Denison, who was attacked by Brougham for giving Wellington all the credit for repeal of the Test Acts and Catholic emancipation, voted for Knatchbull’s amendment to the address, 4 Feb., and to transfer East Retford’s seats to Birmingham, 11 Feb. 1830.49 In answer to Sandon’s inquiry as to the reason for his opposition votes, he explained on the 13th that ‘a great deal has already been done by the debates of the last week to adjust people in their places, and to lay out the ground for the conduct of the session’. He had further consultations with Charles and Robert Grant*, Huskisson and Palmerston ‘on the line of conduct that it befitted us to take’, and was satisfied that

our position, as far as I was concerned in it, was not a position of opposition but of observation. That I thought it should be our object, as it would be mine, to obtain a recognized character of independence and fairness in the House of Commons. That if we opposed government on any question, this would give weight to our opposition, and if we supported them, value to our support.50

He was in minorities for information on relations with Portugal, 10 Feb., and in condemnation of the Terceira incident, 28 Apr. He divided against parliamentary reform, 18 Feb., but again for transferring East Retford’s seats to Birmingham, 5 Mar. He urged reductions in the North American colonial force, 22 Feb., voiced objections to the system of naval pensions, 26 Mar., and voted regularly in the opposition’s renewed campaign for economies and reduced taxation that session. He paired for Jewish emancipation, 5 Apr., but voted for it in person, 17 May. He divided for inquiry into the condition of Newfoundland, 11 May, and spoke and voted for an independent Canadian judiciary, 25 May. He was in the majority for abolition of the death penalty for forgery, 7 June. He departed on electoral business before Brougham’s anti-slavery motion, 13 June 1830.51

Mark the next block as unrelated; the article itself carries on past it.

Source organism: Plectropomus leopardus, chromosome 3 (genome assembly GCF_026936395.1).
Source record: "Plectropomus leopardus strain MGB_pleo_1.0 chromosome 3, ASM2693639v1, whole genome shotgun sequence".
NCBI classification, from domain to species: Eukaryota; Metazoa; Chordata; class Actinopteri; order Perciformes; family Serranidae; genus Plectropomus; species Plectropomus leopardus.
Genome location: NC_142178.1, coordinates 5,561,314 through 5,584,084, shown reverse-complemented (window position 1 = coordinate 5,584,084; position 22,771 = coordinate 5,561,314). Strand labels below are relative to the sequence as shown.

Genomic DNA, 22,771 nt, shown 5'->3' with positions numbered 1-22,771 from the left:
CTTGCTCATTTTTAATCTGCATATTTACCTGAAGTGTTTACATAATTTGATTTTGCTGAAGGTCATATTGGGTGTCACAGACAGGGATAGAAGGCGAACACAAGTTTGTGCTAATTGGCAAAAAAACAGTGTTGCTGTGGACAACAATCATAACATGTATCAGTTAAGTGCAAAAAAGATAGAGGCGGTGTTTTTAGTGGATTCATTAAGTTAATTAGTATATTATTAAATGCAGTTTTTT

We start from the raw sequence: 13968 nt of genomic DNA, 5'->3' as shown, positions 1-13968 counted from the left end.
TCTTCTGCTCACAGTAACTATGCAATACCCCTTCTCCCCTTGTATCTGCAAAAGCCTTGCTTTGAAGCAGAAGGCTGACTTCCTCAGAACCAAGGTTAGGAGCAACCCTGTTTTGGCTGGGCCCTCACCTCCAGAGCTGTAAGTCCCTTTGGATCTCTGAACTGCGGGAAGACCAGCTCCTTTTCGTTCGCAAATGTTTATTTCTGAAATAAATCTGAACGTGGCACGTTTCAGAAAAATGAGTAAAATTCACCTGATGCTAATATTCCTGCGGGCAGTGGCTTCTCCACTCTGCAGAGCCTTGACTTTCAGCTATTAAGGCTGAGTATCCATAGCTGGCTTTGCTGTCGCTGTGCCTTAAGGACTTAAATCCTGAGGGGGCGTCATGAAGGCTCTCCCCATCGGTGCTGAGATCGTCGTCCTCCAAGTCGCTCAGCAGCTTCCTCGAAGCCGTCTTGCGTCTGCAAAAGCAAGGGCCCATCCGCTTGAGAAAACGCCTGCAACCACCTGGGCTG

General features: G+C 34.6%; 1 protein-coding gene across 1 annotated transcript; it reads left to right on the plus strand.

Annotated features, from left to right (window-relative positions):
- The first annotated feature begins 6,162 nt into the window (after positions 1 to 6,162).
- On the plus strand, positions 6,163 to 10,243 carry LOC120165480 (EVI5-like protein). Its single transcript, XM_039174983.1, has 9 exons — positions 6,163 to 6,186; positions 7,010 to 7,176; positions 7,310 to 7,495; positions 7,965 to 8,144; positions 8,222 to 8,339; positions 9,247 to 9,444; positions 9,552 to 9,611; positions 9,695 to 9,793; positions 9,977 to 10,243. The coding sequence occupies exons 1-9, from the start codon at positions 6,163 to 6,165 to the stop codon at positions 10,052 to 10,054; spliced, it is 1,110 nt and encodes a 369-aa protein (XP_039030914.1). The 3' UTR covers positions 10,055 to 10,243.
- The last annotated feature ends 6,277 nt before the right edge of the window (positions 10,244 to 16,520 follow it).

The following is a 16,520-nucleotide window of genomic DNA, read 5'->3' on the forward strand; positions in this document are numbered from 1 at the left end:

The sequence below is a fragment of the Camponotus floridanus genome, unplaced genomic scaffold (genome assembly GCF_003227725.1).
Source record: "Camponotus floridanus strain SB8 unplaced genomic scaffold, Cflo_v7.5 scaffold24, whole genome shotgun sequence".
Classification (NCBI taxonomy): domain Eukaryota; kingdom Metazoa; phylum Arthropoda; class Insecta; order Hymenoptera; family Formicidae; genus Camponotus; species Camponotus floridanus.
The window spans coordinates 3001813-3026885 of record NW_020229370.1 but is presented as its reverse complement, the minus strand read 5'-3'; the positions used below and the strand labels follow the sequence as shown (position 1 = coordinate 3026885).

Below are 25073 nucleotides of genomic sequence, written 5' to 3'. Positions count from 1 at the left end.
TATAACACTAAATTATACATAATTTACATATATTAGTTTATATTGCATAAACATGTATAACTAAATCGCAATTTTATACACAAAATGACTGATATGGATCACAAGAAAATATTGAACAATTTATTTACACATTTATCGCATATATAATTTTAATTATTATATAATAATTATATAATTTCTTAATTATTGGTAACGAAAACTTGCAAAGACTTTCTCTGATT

Since he had to relinquish his government seat for Hastings at the general election of 1830, Denison initially offered for Nottinghamshire, although it was not clear that he was sufficiently Whiggish for the freeholders or entirely certain of Portland’s electoral backing. He called on Newcastle, an Ultra, 24 June, asking him, ‘how is any change of government to be effected if everybody who supports government is to be returned’; Newcastle, the leading local magnate, who considered that he had ‘behaved with great duplicity and art’, soon unequivocally warned him off. As neither of the sitting Members was prepared to give way, Denison recognized that there was no appetite in the county for a contest, and on 6 July informed one of them, Frank Sotheron, of his withdrawal, pending a more favourable opportunity.52 Instead, replacing Wilmot Horton, who retired, he stood for Newcastle, where he promised, if re-elected, to ‘promote trade, to check expense and to be free to act only for the people’s good’. He received some credit for his liberal opinions, but was forced to retire three days into the poll for fear of excessive expense, which he reckoned at nearly £2,500. He therefore came last, behind Borradaile and a fellow independent, but blamed his defeat on the spoiling intervention of Edmund Peel*, whose candidacy showed that he had been marked out for ministerialist reprisals as a Huskissonite.53 Later that August Denison, who was elated by the French revolution’s energizing effect on reformist public opinion, confided to John Nicholas Fazakerley* that he was sanguine about his future prospects for Nottinghamshire and that ‘my present retirement sits very lightly on my spirits’.54 Huskisson’s death in September brought him an unexpected requisition to stand for Liverpool, where it had wrongly been rumoured that he might have entered as a substitute for his ailing chief at the recent general election. John Bolton, one of the leading power brokers there, failed in his bid to impose Denison on the constituency, and, after several high profile candidates had been mentioned, a contest developed between him and a local merchant William Ewart*, an advanced Whig.55 (Had Smith Stanley ventured to stand, he might have followed Brougham’s suggestion and put up Denison for Preston on his family’s interest.)56 Although advised by Labouchere to adopt a populist approach, he remained a guardedly moderate reformer.57 As such, however, he won over John Gladstone*, another prominent figure in the borough, who reported to Peel, 2 Nov. 1830, that Denison was the more likely to succeed and that, if elected, he would ‘go into Parliament with a disposition to support His Majesty’s government, certainly not to oppose them’.58